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Aspiring CIOs: You are only as good as your network
Work hard now to build a robust circle of IT professionals, says Deborah Gelch, CIO of Curry College
[Editor's note: As part of our ongoing series in which IT leaders offer advice to the next generation of CIOs, Deborah Gelch, CIO of Curry College, shares why she believes a CIO's network is key to their success.]
My first CIO job:
My first CIO job was at Lasell College in Newton, Massachusetts. I was appointed the CIO role in 2001, when there were few CIOs in the higher education industry. In August 2017, I began my role as the CIO at Curry College in Milton, Massachusetts, where I am currently leading the college’s new strategic technology plan and overseeing the delivery of IT services to a network of more than 4,500 faculty, staff, and students.
I have always worked in the IT field. My first job was selling computers at a local retail computer store. I had little prior experience with computers and learned by observing others, asking questions, and taking risks. I later led IT for the law firm Rackemann, Sawyer & Brewster, and Fallon, Hines & O’Connor, a commercial real estate firm. In these high-stakes organizations, I learned that if I was going to take a risk with changes to systems or processes, I needed a well-developed Plan B (and sometimes Plan C).
What my first CIO job taught me:
The biggest lesson that I learned from my first CIO job is the importance of linking IT’s operations and budget to the strategic initiatives of the institution. My focus shifted from assuring that the organization had a functional technical infrastructure to directly contributing to the success of the organization by using technology to drive business initiatives. During my 16 years as CIO of Lasell, I drove continuous improvement, which positioned Lasell to be ahead of the curve for enrollment and technology initiatives.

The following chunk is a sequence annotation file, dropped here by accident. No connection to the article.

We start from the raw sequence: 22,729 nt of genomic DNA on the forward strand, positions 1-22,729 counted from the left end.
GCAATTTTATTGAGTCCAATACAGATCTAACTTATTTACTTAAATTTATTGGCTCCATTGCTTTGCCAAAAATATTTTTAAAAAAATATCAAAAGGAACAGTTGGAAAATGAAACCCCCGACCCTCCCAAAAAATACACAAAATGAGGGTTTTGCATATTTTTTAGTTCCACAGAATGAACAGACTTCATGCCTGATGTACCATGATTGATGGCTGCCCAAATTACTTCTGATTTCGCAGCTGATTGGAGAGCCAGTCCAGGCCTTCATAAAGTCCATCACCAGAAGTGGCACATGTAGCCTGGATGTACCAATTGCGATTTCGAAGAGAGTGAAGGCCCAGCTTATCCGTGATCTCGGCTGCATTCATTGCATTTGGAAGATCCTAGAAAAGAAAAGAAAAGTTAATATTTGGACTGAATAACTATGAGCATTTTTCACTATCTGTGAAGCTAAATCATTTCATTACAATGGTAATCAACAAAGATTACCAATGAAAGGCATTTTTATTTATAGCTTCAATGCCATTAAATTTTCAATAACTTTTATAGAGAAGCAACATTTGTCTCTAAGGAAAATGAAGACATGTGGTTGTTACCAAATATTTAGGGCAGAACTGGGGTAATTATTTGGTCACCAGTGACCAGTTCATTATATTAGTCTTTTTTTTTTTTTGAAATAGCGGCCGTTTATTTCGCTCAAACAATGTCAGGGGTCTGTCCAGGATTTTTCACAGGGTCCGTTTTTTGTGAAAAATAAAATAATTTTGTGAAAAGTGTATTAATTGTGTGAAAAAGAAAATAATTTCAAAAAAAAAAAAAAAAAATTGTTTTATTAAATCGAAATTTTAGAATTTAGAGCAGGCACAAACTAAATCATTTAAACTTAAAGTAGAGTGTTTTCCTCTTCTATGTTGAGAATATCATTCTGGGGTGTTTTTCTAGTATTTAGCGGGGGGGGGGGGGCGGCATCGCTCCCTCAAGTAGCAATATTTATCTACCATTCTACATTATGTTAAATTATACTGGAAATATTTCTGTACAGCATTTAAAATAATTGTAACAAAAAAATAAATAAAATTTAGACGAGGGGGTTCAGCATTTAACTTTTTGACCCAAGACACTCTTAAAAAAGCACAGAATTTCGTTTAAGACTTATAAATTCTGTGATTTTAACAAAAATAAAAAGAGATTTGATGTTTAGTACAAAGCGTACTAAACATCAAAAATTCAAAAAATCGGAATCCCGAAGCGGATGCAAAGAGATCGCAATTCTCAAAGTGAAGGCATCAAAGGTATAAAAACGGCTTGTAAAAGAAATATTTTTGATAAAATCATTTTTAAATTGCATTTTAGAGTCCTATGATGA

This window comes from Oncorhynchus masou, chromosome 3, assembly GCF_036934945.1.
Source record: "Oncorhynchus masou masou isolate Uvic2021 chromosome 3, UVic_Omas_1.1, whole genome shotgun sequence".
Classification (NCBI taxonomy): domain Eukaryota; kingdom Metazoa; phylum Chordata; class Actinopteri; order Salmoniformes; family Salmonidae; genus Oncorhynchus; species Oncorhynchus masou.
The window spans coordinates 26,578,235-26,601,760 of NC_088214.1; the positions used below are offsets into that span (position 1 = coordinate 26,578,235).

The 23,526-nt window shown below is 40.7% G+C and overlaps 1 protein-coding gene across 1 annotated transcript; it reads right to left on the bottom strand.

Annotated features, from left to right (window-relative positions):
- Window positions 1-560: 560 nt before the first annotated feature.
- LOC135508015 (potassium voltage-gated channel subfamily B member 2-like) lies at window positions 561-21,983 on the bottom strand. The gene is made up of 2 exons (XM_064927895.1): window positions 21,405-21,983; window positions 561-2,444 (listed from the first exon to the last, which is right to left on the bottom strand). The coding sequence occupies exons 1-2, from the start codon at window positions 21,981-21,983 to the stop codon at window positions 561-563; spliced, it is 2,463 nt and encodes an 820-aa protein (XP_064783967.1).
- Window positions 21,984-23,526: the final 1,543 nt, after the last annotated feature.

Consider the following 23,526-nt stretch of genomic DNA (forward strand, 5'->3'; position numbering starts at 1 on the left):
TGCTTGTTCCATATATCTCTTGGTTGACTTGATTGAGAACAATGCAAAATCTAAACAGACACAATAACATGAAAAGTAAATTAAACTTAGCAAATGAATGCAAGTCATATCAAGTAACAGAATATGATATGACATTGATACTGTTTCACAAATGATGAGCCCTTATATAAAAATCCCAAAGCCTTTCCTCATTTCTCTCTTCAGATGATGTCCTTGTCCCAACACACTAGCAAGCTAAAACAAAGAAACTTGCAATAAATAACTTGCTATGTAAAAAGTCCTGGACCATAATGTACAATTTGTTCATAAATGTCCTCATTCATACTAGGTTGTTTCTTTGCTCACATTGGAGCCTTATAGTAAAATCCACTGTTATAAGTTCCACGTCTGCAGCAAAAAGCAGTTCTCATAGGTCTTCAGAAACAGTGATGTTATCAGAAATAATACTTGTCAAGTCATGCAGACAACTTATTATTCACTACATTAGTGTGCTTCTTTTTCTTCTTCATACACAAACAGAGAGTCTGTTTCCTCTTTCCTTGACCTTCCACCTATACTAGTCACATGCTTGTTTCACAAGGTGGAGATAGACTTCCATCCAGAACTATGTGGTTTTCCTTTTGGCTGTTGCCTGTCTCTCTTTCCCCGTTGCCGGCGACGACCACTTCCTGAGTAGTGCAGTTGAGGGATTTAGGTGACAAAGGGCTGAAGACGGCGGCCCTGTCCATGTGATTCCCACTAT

My advice for aspiring CIOs:
Be transparent; be willing to take risks and fail. For me, the idea of failure is not a desired outcome or acceptable option. I do not expect that my team will fall short of our goals and intentions. But when taking risks, we collectively understand that failure is part of the territory and that when we take it seriously, we can find ways to avoid it in the future. We also regularly reflect on our work in retrospective meetings to discuss what is going well and what is not. During these meetings, we have an opportunity to adjust some of our assumptions or parts of a project that are not going well, to ensure we avoid failure in the end.
Also, understand that at the end of the day you are only as successful as your team. If you don’t have a robust network of IT professionals with every aspect of the IT skill set, develop that team now. These colleagues will be your future hires, consultants, and vendors. My best hires and vendors are the ones with whom I have maintained a relationship with for years. Your team and your network of connections are key to your success. Openly recognize them for their work behind the scenes, in meetings, and in front of your colleagues.
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